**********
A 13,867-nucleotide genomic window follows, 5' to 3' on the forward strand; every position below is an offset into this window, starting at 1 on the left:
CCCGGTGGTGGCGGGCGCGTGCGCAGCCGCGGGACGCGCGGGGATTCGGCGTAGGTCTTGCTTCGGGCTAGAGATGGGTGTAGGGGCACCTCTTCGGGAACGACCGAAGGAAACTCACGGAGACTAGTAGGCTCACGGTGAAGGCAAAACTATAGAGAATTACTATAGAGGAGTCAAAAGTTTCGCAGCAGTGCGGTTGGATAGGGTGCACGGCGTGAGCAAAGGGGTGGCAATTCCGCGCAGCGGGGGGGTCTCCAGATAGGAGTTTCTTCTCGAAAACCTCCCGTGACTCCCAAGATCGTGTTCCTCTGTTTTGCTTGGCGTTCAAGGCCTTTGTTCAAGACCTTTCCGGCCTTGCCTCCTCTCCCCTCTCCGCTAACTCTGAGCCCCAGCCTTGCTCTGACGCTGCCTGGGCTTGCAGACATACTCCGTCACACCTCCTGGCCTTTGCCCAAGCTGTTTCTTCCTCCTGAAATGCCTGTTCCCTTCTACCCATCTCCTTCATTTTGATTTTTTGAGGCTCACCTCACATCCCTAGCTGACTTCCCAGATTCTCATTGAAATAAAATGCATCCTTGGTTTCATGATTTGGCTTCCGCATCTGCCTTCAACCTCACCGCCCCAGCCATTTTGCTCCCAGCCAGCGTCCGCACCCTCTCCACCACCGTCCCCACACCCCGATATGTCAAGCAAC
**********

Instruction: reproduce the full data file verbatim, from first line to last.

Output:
A 13,867-nucleotide genomic window follows, 5' to 3' on the forward strand; every position below is an offset into this window, starting at 1 on the left:
CCCGGTGGTGGCGGGCGCGTGCGCAGCCGCGGGACGCGCGGGGATTCGGCGTAGGTCTTGCTTCGGGCTAGAGATGGGTGTAGGGGCACCTCTTCGGGAACGACCGAAGGAAACTCACGGAGACTAGTAGGCTCACGGTGAAGGCAAAACTATAGAGAATTACTATAGAGGAGTCAAAAGTTTCGCAGCAGTGCGGTTGGATAGGGTGCACGGCGTGAGCAAAGGGGTGGCAATTCCGCGCAGCGGGGGGGTCTCCAGATAGGAGTTTCTTCTCGAAAACCTCCCGTGACTCCCAAGATCGTGTTCCTCTGTTTTGCTTGGCGTTCAAGGCCTTTGTTCAAGACCTTTCCGGCCTTGCCTCCTCTCCCCTCTCCGCTAACTCTGAGCCCCAGCCTTGCTCTGACGCTGCCTGGGCTTGCAGACATACTCCGTCACACCTCCTGGCCTTTGCCCAAGCTGTTTCTTCCTCCTGAAATGCCTGTTCCCTTCTACCCATCTCCTTCATTTTGATTTTTTGAGGCTCACCTCACATCCCTAGCTGACTTCCCAGATTCTCATTGAAATAAAATGCATCCTTGGTTTCATGATTTGGCTTCCGCATCTGCCTTCAACCTCACCGCCCCAGCCATTTTGCTCCCAGCCAGCGTCCGCACCCTCTCCACCACCGTCCCCACACCCCGATATGTCAAGCAAC